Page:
The latest post on the Macmillan New Writers group blog is an interesting rumination among those interesting authors about whether or not they think of themselves as writing in a particular genre. The responses, as you might imagine, vary. The difficulty is that the term 'genre' is a slippery beast at the best of times, being used in lots of different senses in many different contexts.
Genre as plot-style. As in romance (will they live happily ever after?), detective (will they find the murderer?), thriller (will they save the world?), adventure (will they come out alive?). This seems to be the one that literary criticism meant when it decided to talk about genre: A S Byatt has fun with this in Possession, as her campus satire characters point out that they've moved from 'The Quest' to 'Chase-and-Race'.
Genre as set of rules. My Dictionary of Literary Terms defines 'genre' according to the classical French origin of the word: epic, tragedy, lyric, comedy, satire, 'to which must now be added novel and short story'. In their tidy-minded way (the French were horrified by the 'muddle' that Shakespeare made of his genres) they set forth the rules that writers in each genre had to stick to. There still are rules: Detective stories do need a body fairly early on, even if we've all got a bit more sophisticated since the absolute outrage that greeted Christie's The Murder of Roger Ackroyd, when... No, I won't spoil it. Romance does need great love, even without a happy-ever-after ending: sadder-but-heroically-wiser is also an option.
Genre as setting. Historical, fantasy, sci-fi, and what I'd call 'exotic' (think The Beach, or The God of Small Things). In these settings, of course, any plot is possible, though I have a theory - entirely unsupported by looking for evidence - that you don't get a lot of pure, full-on romance plots in a sci-fi setting.
Genre as opposed to literary. This is a book-trade rather than a literary distinction. Commercial fiction has to be jacketed/packaged/sold as a known quantity: as crime, lad-lit, sci-fi, fantasy, saga, mum-lit, and so on. 'Women's fiction' is probably the broadest church (why is there no equivalent label of 'men's fiction'?) but they all have their rules which readers expect, and have covers and PR campaigns to match. And yet, while conforming to those, the novel between the covers can be anything from tick-box dull or utterly banal, to a thumping good read or truly original. As Valerie Shaw says, 'Where originality comes over is in the skill with which a writer can simultaneously meet the demand for comforting sameness and divert it into new and often disturbing areas.' The odd result of the opposition between 'genre' and 'literary' is that books which clearly belong to a genre are somehow disqualified from also being literary. 'Not just a good detective novel, but a really good novel' they said of Dorothy L. Sayers' The Nine Tailors, and Margaret Atwood's recent dismissal of much Sci-fi writing was greeting with some scepticism, given The Handmaid's Tale. And yet, to the book-trade 'literary' is just another genre with covers and PR to match: one where prestige and prizes make up for relatively modest sales, and which you can't classify by plot-style or setting, but only by its style, where the quality of the prose and the complexity of the ideas are as important as the drive to tell a story.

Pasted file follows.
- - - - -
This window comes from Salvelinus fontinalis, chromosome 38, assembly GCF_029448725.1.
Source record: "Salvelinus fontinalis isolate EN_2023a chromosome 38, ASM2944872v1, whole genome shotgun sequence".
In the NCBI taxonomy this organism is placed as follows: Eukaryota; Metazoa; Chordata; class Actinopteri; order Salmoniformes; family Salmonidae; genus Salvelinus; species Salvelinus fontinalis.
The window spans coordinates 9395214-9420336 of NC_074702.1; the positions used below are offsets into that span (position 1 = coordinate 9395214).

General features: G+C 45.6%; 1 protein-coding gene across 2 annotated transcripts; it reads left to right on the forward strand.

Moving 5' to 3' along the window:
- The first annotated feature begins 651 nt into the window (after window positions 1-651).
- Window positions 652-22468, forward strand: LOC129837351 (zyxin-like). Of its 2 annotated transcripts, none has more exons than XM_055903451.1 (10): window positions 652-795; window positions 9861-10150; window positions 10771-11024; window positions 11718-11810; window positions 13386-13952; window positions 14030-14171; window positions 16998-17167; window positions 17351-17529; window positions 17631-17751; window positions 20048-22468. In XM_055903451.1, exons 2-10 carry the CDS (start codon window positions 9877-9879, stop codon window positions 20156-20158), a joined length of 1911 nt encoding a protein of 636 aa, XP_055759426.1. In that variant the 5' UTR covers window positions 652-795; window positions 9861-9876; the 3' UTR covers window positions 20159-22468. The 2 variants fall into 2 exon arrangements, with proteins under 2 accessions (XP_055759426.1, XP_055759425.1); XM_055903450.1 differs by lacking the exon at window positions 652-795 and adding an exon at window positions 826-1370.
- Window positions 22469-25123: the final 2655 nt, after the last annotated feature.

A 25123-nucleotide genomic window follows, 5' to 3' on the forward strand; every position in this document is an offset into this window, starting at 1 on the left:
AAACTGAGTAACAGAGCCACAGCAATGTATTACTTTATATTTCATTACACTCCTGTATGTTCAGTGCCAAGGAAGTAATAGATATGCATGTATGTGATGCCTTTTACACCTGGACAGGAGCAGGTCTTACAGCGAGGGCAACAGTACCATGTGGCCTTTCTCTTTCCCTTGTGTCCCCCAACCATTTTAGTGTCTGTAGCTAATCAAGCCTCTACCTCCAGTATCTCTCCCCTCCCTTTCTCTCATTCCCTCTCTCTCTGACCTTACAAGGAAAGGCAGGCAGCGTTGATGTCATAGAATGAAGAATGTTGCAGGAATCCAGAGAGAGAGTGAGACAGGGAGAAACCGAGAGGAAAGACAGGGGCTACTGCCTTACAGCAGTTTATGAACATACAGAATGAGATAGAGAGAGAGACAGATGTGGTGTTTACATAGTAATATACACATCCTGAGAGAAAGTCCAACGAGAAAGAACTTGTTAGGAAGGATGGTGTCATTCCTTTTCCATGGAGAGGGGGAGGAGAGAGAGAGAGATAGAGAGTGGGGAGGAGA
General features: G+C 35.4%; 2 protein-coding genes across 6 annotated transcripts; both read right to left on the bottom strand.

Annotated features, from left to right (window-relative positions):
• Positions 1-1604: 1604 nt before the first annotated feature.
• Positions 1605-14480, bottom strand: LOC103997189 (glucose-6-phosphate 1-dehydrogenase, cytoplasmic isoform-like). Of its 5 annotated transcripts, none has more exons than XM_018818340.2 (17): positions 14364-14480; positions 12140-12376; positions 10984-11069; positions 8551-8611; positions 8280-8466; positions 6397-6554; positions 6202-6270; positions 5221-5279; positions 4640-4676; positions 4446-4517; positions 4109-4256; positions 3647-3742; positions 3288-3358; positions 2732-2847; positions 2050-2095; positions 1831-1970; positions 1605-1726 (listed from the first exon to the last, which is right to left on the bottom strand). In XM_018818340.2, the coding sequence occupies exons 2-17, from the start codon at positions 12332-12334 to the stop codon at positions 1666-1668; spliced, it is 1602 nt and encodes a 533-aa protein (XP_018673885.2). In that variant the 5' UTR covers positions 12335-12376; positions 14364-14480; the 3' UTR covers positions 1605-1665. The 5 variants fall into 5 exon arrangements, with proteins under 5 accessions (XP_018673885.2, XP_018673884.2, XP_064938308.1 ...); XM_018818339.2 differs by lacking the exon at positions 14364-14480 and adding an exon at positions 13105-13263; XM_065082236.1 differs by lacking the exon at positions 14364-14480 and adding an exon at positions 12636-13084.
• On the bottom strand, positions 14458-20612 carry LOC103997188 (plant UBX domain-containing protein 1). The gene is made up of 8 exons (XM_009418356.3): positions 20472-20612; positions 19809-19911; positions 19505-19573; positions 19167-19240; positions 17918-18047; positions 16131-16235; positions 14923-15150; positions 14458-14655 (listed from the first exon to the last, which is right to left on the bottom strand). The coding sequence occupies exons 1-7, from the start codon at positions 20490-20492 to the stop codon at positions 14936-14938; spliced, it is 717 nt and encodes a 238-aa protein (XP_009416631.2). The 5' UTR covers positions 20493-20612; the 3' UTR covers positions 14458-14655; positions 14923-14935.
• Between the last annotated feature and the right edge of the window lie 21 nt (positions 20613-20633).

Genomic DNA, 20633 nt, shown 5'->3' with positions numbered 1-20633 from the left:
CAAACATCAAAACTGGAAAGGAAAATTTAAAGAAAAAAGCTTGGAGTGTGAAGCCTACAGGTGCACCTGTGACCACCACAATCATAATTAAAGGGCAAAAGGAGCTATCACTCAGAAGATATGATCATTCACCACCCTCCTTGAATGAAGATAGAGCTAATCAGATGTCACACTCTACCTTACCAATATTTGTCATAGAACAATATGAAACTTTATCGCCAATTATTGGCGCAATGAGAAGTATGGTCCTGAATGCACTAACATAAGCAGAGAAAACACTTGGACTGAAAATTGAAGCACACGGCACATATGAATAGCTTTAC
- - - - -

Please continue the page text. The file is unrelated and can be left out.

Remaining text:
So how does it feel as a writer to find your work classified in a certain way? The MNW writers each have their own reaction. I was very disconcerted at first to be asked, 'So what genre do you write?' and 'What period do you write?' because all I knew was that I wrote novels which at the moment had partly historical settings. Genres needn't be reductive for a writer, at least not at the more loosely-defined, literary end of the market, and besides, there's a lot of sophisticated fun to be had playing with the rules. But for me they are too defining. What if the next thing I want to write isn't historical? What if it doesn't chiefly involve the development of one or more sexual relationships? Chances are, knowing me, that it is and it will, and maybe my publishers will be relieved to know it. But something small and cussed inside me needs to say very clearly every now and again: 'Well, if what I want to write next is a short, sharp sci-fi techno-thriller, I shall. So there!'